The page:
Are you just starting a PhD? Worried? Excited? Nervous?
Fear not.:There’s lots of support and help available to you. Your institution is likely to provide an induction programme where you’ll find out about all the internal procedures and timelines you have to follow. But there’ll also be more. You’ll also get details of what training is available to you. Your institution will encourage you to make connections with your peers, and to engage with what’s on offer outside your faculty.
There’s also veritable truckloads of advice available to you from other sources – facebook and what’s app support groups, youtube, twitter accounts, and books which address doctoral progress, writing the thesis and examinations.
I’ve written a fair few posts over the years about starting the PhD. And had a few guests write about early doctoral issues too. I’ve gathered twenty five (well actually twenty six) together here, so you don’t need to go rummaging through the patter archive. And I do answer questions in the form of new posts if there are things missing from this getting going list!
Getting down and dirty with scholarly cultures
Getting to grips with “the university” – this post looks at what it means to work in a very
peculiar particular kind of organisation
Learning new vocabulary – the post talks about the process of acquiring a new disciplinary and research lexicon
Being “critical” – looks at what it means to evaluate and develop a “helicopter” view of your reading
Write and write regularly – well what it says, the importance of setting up a regular writing time, space and habit
Choosing your words – this post examines the strengths and limitations of using academic phrase banks to underpin your academic writing practice
Don’t try to write “classy” – this post looks at why explaining your ideas clearly is a better goal than trying to sound “academic”
Keeping a journal – it’s a very good idea to keep track of your reading, experiences and ideas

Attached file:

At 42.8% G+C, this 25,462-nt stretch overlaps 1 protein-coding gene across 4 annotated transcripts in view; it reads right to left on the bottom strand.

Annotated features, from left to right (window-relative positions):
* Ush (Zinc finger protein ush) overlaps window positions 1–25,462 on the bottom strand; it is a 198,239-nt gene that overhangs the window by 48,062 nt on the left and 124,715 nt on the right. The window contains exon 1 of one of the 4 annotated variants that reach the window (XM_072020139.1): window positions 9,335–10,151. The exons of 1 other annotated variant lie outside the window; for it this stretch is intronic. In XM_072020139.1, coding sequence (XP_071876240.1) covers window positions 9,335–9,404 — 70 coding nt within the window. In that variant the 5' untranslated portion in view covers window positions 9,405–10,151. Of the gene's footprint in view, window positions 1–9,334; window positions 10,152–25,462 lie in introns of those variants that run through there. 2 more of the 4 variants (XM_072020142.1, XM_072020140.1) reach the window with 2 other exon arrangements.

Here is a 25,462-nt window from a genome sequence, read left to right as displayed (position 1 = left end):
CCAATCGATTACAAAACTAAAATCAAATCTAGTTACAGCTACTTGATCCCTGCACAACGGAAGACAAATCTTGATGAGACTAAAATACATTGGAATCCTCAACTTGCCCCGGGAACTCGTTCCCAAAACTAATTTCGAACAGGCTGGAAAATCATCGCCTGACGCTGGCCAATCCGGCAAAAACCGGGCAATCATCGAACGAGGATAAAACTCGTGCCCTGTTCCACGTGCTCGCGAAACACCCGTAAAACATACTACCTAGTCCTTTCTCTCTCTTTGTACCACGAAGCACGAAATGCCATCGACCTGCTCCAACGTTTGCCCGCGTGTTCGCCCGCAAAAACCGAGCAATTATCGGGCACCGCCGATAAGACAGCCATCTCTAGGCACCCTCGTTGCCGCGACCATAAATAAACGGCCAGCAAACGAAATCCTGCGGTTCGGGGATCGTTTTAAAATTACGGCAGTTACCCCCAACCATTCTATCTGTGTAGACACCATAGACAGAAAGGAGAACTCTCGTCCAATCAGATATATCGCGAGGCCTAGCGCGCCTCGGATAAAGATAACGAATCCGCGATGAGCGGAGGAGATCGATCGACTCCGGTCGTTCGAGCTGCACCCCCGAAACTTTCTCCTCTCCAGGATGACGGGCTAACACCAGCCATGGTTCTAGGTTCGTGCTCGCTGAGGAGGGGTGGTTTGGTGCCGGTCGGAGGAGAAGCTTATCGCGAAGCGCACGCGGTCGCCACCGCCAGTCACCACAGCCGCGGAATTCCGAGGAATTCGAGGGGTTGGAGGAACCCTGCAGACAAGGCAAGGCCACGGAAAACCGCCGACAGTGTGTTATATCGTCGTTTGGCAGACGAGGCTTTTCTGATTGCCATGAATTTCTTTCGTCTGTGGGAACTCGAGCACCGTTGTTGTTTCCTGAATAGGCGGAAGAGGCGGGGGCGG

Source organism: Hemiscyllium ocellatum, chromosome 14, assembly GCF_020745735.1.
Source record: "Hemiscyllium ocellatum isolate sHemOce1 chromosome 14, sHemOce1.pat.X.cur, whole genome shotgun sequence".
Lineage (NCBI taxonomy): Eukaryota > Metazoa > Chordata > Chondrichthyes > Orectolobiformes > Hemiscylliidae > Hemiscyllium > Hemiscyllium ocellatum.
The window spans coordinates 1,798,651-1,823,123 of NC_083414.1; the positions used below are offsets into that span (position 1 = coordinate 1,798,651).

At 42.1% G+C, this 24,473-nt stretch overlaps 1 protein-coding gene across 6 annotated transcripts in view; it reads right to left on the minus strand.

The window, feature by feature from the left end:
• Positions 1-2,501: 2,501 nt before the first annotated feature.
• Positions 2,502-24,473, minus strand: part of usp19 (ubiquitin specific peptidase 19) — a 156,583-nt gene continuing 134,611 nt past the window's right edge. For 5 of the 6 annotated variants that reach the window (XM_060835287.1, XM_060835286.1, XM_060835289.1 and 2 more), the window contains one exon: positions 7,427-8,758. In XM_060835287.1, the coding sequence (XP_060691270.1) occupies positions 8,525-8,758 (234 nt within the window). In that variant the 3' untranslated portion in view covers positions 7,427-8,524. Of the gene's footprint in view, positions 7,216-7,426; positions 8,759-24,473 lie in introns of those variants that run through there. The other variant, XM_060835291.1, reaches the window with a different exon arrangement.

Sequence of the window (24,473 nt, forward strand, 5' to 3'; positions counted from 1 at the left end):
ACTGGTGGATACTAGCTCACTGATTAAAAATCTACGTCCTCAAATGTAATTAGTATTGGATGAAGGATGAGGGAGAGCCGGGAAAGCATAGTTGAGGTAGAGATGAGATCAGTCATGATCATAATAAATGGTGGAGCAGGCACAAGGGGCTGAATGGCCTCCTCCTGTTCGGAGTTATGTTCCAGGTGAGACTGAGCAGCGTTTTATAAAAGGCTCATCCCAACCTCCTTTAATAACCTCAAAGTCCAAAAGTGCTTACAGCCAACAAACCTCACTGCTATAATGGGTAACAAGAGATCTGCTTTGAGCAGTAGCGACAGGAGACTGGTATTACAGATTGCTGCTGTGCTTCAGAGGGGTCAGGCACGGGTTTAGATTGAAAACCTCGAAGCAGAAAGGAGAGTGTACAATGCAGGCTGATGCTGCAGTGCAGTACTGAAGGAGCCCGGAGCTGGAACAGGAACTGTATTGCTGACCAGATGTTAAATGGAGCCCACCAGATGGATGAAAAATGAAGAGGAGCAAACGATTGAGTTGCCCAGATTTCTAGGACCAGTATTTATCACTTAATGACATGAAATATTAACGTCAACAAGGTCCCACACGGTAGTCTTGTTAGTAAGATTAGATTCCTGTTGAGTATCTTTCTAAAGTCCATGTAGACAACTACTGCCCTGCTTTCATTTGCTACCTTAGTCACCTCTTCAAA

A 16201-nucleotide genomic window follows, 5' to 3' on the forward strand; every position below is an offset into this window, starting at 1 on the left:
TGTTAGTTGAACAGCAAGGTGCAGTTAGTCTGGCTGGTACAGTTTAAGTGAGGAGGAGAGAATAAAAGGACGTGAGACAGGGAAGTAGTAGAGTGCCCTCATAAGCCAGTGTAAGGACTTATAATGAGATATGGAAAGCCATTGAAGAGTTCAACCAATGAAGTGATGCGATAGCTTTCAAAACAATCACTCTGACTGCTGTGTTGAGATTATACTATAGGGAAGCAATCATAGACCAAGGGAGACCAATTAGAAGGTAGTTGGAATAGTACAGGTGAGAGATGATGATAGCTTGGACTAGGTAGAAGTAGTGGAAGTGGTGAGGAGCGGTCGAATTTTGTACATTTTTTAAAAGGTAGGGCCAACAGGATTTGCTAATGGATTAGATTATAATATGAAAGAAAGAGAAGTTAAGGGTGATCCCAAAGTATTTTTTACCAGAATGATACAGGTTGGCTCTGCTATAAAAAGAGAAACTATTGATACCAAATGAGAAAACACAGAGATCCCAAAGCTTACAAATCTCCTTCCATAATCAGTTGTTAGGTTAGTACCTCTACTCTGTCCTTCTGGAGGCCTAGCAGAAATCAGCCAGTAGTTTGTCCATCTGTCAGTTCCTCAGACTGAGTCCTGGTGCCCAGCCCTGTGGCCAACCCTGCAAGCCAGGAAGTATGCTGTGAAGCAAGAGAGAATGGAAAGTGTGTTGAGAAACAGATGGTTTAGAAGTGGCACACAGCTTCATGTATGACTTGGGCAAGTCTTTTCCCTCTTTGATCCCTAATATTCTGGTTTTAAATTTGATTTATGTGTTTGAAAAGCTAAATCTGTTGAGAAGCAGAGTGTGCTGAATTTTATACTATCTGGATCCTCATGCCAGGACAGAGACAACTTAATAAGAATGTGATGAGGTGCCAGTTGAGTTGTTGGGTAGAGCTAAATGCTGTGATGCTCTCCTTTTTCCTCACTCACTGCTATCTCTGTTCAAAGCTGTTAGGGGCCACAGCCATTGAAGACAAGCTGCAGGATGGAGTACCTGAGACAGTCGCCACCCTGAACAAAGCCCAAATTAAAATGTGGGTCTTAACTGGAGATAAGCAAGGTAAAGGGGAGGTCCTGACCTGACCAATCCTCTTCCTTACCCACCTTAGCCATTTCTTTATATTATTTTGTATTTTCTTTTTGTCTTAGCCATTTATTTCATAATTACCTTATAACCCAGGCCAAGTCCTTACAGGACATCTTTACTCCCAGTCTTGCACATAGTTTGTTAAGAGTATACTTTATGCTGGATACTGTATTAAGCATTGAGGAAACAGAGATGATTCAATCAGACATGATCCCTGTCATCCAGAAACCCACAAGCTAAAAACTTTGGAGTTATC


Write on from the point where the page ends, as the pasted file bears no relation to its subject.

The very first thing you are asked to do in the PhD – read and write
Refining your research topic – looks at how you focus down the big messy idea you started with
Digging into the reading – this post offers some beginning strategies for actually getting going, choosing between all of the texts that are on offer
Putting the search into research – offers some advice on how to approach the process of searching
Searching the field – this post suggests that a key task in initial reading is not just to find material relevant to your study but also to get a handle on your field
How to start your literature review – Three different approaches to the big reading and writing task
Finding the literatures you need – offers some strategies for locating the work relevant to your project
Comparing and contrasting papers – this post is a take on what you need to do when you are reading
Seven prompts for writing with literatures – this post offers strategies for doing the early writing your supervisor will ask for
How much should doctoral researchers read? – suggests its better to think about what’s desirable and possible in the time
Why supervisions can be hard – looks at moving from being marked right and wrong to being asked questions which extend your thinking. It’s good to also read this post Troubleshooting research supervision
Some practical issues
Selling up and leaving home – tells the story of moving countries to do a PhD and all that this means
Money matters – talks about the importance of thinking about costs and budgets for the whole PhD period
Tech matters– sorting out your computer equipment and software is pretty important
Managing expectations – this post looks at some of the predictable “tough points” in the PhD ahead
Anticipate tasks and timings – this post suggests that it is helpful to get a long term overview of what happens when and why
Setting up your routine – advice on developing the habits that will get you through the long haul
Get organised now – this post suggests that being in control of where you work, and how you work, is key to success.
Don’t panic – talks about PhD highs and lows and that feeling that you don’t know what you are doing. Relax, everyone feels this.